Turning now to FIG.1, an intelligent agent (IA) 12 allows a user, via a standard telephone 10, to communicate with the Internet 16 through a conventional ISP 14. In accordance with the present invention, the IA 12 receives voice input signals 18 from the user via the telephone 10. One of ordinary skill in the art would recognize that any number of audio-only-based bi-directional communication systems could be used in place of the standard telephone 10 including digital or analog cellular telephones, PCS telephones, satellite telephones, two-way radios, etc. The IA 12 initiates an Internet session by providing a signal 20 to a conventional ISP 14. The IA 12 can connect to the conventional ISP 14 using any number of well known methods including the use of dial-up modems, cable modems, Digital Subscriber Lines, Integrated Services Digital Networks, T1/T3 lines, Asynchronous Transfer Mode lines, local area network, high speed bus, etc. The conventional ISP generates an output signal 22 to access the Internet 16 as is known in the art. A web page from the Internet 16 is sent to the IA 12 via the conventional ISP 14. The IA 12 interprets the contents of the web page and determines which parts of the web page that need to be converted from text to speech (TTS), text table to speech, graphics to speech (GTS), or graphics to text to speech (GUTS using Optical Character Recognition (OCR) and then TTS). The IA 12 then converts the selected parts of the page to speech and sends a signal 18 containing the speech to the user via the telephone 10. The user via the telephone 10 can continue to request other URLs. In addition, the user can interact with web pages such as search engines to locate a desired URL. The IA 12 repeats the process of getting the new web page and sending back an audio-only version to the user via the telephone 10 using, for example, a standard telephone line.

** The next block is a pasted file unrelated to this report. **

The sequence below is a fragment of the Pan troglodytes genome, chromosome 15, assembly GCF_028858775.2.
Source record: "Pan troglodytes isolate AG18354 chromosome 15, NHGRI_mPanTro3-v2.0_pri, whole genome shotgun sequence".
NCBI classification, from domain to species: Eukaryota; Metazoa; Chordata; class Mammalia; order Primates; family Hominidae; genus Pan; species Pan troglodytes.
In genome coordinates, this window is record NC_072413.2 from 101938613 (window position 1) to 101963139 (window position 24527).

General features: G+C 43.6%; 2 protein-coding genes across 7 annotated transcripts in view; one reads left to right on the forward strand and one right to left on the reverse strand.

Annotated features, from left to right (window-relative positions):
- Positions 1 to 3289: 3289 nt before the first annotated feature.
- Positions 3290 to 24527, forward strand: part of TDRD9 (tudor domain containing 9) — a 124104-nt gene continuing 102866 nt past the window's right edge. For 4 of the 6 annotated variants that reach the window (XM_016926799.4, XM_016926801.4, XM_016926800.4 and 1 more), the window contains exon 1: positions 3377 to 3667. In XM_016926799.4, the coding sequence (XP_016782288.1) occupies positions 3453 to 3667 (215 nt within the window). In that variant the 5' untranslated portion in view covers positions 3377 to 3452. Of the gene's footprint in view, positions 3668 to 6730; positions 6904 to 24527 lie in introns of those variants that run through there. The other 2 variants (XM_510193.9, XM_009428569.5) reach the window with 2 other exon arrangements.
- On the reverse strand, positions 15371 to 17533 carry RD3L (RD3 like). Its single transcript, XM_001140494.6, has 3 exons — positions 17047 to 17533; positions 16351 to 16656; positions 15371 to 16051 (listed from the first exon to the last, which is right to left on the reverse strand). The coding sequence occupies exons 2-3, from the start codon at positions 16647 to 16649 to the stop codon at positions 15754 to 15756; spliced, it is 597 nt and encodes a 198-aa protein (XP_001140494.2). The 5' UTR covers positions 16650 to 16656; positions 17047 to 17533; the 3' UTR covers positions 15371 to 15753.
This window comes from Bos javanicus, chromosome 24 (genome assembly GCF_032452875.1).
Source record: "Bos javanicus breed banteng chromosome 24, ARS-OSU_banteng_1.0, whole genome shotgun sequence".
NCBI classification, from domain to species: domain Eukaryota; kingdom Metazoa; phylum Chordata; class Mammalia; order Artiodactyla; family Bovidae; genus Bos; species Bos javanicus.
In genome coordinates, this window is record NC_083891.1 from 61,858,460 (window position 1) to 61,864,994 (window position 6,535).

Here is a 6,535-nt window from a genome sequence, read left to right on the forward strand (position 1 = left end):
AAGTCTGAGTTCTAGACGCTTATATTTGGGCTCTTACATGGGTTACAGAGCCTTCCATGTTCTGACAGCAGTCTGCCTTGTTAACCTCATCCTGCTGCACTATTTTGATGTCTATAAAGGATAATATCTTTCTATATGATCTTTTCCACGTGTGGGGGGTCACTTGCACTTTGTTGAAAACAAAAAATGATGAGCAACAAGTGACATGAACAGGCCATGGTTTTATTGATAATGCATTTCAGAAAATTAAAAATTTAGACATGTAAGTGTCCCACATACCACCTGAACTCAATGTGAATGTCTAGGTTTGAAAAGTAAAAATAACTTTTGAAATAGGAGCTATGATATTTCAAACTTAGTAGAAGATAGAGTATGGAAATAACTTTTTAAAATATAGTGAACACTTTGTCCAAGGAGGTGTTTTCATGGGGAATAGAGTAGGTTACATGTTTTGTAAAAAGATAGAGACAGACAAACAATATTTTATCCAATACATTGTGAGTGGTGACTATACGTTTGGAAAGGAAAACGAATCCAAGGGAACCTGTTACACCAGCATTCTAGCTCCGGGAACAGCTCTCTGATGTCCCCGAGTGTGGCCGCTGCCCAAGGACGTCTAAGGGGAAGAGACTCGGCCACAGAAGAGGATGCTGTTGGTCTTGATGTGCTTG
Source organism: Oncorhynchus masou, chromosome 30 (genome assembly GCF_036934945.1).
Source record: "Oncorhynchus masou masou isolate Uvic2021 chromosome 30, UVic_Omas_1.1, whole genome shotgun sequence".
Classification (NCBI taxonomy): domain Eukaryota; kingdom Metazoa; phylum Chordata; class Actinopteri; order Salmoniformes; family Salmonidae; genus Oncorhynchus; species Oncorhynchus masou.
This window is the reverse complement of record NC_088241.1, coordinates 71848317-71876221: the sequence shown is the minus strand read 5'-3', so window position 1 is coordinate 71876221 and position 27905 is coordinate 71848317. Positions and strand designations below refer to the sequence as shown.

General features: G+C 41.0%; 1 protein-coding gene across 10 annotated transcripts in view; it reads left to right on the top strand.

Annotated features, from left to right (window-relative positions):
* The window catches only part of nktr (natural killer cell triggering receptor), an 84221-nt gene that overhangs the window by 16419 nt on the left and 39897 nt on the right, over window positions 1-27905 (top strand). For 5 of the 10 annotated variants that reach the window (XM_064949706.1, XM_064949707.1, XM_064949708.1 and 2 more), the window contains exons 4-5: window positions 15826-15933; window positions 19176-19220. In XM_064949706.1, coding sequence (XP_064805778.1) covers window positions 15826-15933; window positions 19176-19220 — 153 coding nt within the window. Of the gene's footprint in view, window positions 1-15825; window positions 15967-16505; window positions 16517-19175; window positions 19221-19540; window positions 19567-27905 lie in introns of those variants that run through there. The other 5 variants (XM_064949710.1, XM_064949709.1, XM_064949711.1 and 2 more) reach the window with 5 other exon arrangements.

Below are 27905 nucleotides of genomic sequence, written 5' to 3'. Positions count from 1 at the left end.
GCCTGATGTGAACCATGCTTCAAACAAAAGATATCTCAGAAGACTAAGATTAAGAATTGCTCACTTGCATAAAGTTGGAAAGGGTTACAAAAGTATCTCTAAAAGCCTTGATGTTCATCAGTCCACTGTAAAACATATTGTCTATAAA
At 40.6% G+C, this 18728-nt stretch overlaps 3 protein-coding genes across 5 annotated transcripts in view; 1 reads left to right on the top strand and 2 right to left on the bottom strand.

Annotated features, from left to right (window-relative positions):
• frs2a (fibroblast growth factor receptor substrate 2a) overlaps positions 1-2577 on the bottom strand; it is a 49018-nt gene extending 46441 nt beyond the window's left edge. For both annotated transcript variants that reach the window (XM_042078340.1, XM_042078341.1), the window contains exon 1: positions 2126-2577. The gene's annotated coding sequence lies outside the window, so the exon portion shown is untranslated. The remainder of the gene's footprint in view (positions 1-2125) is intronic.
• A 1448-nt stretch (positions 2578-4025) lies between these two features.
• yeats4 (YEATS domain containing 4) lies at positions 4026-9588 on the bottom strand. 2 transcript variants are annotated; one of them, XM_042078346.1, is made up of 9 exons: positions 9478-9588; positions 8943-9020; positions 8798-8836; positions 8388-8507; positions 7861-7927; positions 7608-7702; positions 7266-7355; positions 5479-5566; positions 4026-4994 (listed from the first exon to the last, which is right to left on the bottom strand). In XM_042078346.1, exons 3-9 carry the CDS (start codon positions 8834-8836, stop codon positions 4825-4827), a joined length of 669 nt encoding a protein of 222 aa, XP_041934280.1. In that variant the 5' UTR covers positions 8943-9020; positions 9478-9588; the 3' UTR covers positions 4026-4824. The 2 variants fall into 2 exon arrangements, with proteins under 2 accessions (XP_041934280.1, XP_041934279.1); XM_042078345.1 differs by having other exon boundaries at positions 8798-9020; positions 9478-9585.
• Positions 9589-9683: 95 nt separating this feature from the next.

The IA 12 is configurable to provide a user-selectable level of detail in the audio-only version of a retrieved web page. Thus, for example, a web page containing a list of matching URLs generated by a search engine in response to a query could be read to the user in complete detail or in summary form.
Referring now to FIG. 2, the IA 12 of FIG. 1 is described. The IA 12 provides an intelligent interface between the user on the telephone 10 and the Internet 16. In a basic preferred embodiment, the IA 12 includes a speech recognition engine (SRE) 27, a text to speech conversion engine (TTS) 25, an understanding unit (UU) 21 that understands both the contents of the web page and the user's spoken voice, and a transaction processing unit (TPU) 23. While these components of the IA 12 are depicted as individual hardware circuits coupled together via a single bus, one of ordinary skill in the art would understand that many different hardware architectures could be used and likewise, the entire IA 12 (or parts of it) could be implemented as software operable to run on a general purpose computer or even another data processing device.